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BourbonGuy
01-14-2013, 08:40
There seems to be a disturbing trend. Elijah Craig 18 used to sell for $45 (admittedly underpriced). Now they went from 18 yrs old to 20 years old and now charge $120.I just found out that Jefferson's 18yr. is all gone and will no longer be produced. Instead Jefferson is releasing a 21 year old in the spring. If Jefferson's 18 was in the ballpark of $90, what will the 21 yr cost?

This seems to be a disturbing trend and I guess as long as we still buy it, they will continue to sell it and make as much money as the can. Guess the economy can't be that bad if everyone is spending over $100 on bourbon.

smknjoe
01-14-2013, 09:14
Can't read your post. The letter color is the same grey as the background.

BourbonGuy
01-14-2013, 09:21
sorry...fixed it.

UncleJohnsBarrel
01-14-2013, 09:21
For what its worth the Jefferson 21 year I think is going to be a 21 year old rye (https://www.ttbonline.gov/colasonline/viewColaDetails.do?action=publicFormDisplay&ttbid=12223001000106), meaning that more than just being more aged and thus more expensive, it won't even be the same stuff that Jefferson 17/18 became famous for, SW wheated bourbon.

smknjoe
01-14-2013, 09:25
Whether or not it's rye or bourbon, price increases seem to be trendy these days.

Edit: negligent spelling, again.

HP12
01-14-2013, 09:27
As an astute member once stated and rings true; " It won't be any cheaper than it is today". I would add, especially for the extra aged expressions. As popularity soars, so does the prices.

luther.r
01-14-2013, 09:46
For what its worth the Jefferson 21 year I think is going to be a 21 year old rye (https://www.ttbonline.gov/colasonline/viewColaDetails.do?action=publicFormDisplay&ttbid=12223001000106), meaning that more than just being more aged and thus more expensive, it won't even be the same stuff that Jefferson 17/18 became famous for, SW wheated bourbon.
FWIW, there's a COLA for a 21 bourbon (https://www.ttbonline.gov/colasonline/viewColaDetails.do?action=publicFormDisplay&ttbid=12320001000005) too.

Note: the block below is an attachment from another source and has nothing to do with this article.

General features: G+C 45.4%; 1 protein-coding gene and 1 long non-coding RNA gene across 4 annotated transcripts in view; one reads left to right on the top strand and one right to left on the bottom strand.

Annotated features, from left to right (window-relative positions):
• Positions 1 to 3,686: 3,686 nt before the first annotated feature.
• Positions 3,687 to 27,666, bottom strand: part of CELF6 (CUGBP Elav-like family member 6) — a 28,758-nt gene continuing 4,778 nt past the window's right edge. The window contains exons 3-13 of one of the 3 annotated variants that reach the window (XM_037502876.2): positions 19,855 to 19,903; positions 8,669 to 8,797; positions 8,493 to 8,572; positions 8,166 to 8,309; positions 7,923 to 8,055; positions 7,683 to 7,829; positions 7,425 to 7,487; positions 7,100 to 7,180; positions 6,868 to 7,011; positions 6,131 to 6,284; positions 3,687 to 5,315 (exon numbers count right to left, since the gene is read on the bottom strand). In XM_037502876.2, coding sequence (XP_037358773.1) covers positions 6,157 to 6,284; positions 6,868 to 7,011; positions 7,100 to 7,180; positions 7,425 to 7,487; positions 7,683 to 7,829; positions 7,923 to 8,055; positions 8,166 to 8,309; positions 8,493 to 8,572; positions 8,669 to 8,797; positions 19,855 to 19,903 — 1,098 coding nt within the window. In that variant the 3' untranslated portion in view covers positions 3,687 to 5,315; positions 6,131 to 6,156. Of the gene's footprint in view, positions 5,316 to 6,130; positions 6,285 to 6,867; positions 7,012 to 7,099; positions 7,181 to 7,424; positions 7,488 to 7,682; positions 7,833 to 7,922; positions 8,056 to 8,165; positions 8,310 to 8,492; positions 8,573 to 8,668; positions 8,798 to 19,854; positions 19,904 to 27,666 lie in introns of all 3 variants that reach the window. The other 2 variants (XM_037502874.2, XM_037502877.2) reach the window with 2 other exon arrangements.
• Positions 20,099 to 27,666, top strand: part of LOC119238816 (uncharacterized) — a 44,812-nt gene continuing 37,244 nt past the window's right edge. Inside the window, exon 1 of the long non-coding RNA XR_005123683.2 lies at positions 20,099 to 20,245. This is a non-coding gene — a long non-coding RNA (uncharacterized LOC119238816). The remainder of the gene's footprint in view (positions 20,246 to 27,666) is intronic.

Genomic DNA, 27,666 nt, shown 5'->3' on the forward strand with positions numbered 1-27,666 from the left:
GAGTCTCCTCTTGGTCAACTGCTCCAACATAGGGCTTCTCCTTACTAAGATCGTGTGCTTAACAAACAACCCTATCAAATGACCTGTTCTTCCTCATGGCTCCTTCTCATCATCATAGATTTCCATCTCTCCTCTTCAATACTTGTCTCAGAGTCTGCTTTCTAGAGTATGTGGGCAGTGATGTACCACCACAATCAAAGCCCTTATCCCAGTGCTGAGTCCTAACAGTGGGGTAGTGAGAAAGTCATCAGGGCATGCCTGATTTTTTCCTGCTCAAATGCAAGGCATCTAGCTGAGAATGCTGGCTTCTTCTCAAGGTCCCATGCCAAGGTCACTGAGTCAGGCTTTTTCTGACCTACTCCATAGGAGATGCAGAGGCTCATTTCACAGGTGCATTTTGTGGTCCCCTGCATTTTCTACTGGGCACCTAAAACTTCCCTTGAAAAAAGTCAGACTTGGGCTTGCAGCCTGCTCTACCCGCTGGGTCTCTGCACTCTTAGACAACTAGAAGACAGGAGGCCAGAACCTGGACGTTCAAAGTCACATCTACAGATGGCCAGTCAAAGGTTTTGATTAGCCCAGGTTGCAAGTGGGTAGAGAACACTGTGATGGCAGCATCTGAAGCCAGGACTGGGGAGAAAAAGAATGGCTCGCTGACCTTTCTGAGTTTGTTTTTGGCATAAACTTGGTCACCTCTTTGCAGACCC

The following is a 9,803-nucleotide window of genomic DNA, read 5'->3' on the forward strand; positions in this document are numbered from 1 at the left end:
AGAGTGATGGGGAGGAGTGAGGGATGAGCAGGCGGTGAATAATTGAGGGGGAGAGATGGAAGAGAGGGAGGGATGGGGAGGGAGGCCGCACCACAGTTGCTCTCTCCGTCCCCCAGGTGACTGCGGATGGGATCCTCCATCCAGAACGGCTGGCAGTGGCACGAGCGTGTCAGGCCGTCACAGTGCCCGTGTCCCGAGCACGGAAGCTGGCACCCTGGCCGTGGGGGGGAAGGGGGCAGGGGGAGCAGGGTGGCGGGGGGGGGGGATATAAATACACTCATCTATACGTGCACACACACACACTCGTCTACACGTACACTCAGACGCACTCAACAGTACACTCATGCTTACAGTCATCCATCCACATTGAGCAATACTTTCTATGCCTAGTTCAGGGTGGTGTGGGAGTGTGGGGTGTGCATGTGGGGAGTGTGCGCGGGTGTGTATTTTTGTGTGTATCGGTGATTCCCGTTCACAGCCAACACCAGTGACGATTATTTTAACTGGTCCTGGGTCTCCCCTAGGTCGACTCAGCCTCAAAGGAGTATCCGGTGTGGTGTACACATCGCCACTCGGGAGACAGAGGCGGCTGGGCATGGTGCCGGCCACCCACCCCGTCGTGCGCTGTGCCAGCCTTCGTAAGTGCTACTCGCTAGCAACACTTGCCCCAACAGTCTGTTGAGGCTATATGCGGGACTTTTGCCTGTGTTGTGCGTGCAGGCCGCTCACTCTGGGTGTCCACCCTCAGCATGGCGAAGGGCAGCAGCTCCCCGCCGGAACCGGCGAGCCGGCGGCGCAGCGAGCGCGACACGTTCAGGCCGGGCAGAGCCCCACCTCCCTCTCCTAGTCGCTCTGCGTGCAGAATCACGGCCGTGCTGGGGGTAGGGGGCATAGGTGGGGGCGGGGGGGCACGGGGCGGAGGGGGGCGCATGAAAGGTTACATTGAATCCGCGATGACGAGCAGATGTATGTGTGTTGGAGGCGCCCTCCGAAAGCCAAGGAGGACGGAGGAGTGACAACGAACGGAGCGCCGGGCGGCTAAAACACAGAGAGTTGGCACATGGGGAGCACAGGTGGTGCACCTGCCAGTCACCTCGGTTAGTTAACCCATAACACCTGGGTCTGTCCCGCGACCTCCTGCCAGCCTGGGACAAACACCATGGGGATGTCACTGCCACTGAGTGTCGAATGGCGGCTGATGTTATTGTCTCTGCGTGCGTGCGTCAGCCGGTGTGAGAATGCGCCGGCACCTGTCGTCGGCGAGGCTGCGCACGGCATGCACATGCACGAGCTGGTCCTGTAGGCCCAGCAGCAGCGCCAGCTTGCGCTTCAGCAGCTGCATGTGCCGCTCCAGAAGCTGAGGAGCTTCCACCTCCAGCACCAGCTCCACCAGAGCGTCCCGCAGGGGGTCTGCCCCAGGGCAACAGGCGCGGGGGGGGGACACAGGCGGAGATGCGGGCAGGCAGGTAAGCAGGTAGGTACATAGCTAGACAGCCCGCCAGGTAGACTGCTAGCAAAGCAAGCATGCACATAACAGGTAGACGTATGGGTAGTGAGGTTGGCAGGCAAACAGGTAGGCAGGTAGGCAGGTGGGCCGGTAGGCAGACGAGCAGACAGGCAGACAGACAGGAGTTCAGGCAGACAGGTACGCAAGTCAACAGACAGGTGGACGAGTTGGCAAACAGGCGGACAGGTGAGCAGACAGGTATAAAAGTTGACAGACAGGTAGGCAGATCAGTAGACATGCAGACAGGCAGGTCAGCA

UncleJohnsBarrel
01-14-2013, 10:05
FWIW, there's a COLA for a 21 bourbon (https://www.ttbonline.gov/colasonline/viewColaDetails.do?action=publicFormDisplay&ttbid=12320001000005) too.

Definitely didn't see that one but thank you for pointing that out, it will be interesting to see if they price the 21 year old rye at the same level as 21 year old bourbon.

Looks like the 21 year old JPS bourbon loses any mention of SW on the labeling .

petrel800
01-14-2013, 10:24
There seems to be a disturbing trend. Elijah Craig 18 used to sell for $45 (admittedly underpriced). Now they went from 18 yrs old to 20 years old and now charge $120.I just found out that Jefferson's 18yr. is all gone and will no longer be produced. Instead Jefferson is releasing a 21 year old in the spring. If Jefferson's 18 was in the ballpark of $90, what will the 21 yr cost?

This seems to be a disturbing trend and I guess as long as we still buy it, they will continue to sell it and make as much money as the can. Guess the economy can't be that bad if everyone is spending over $100 on bourbon.


Bourbon is cool again, thus popularity is up and quite frankly the general buying public equates quality to age. It doesn't surprise me that these ultra aged bourbons continue to go up in price and popularity. Add in the fact that it seems that some talking head somewhere is always saying this bourbon or that bourbon is now the "best," and you have the current situation we are in now.

The good news is, this is a 2 way street, distilleries continue to ramp up production, so in 5-10 years there may be a glut of whiskey with no buyers if they keep raising the price and running off the average consumers. In my opinion, now is a good time to recognize value in a bottle. Not necessarily "value bottles," but where and when is your breaking point. EC18 to me was never one of my favorites, so EC20 is not something I am going to chase. There are a lot of private bottlings that a very good values out there. You could spend a year or 2 on the 10 recipes of 4 roses if you want to try and outlast the current storm.

The good thing about economics is eventually we will reach an equilibrium, it may mean higher prices, but it will sort itself out.

Old Lamplighter
01-14-2013, 10:29
I agree with all on this thread thus far & don't foresee any changes in the future as of now...more demand, higher prices. I came across some Hirsch 25yr rye a few days ago at just under $200. Though I had not seen any in a while, my initial reaction was to cringe. However, situated about halfway between HW21 & Ritt 25, I ponder it further. As it further 'evolves' in my mind, I soon find myself almost justifying the price. Now, at this point, I'm just a few steps away from a purchase - IF I had the $$. And, like most, I'll soon figure out a way to find the $$...lol.

Such is a day in the life for a soul addicted with whiskey nervosa (WN) for which there is no cure. The distilleries are knowledgeable of this common affliction & so goes the shelf prices.

squire
01-14-2013, 12:39
I've noticed whenever Bourbon prices rise across the board they stay higher and I bought my first Bottle of Bourbon about 50 years ago.

Gillman
01-14-2013, 12:47
I generally will not pay the higher prices. I just don't see a quality increment. To me, Triple A (current issue), 4R Yellow Label, Old Forester 100 proof and Buffalo Trace are as good as bourbon gets and the more expensive stuff is either not as good or at par. I did enjoy buying the wider range when they were cheaper, but not now.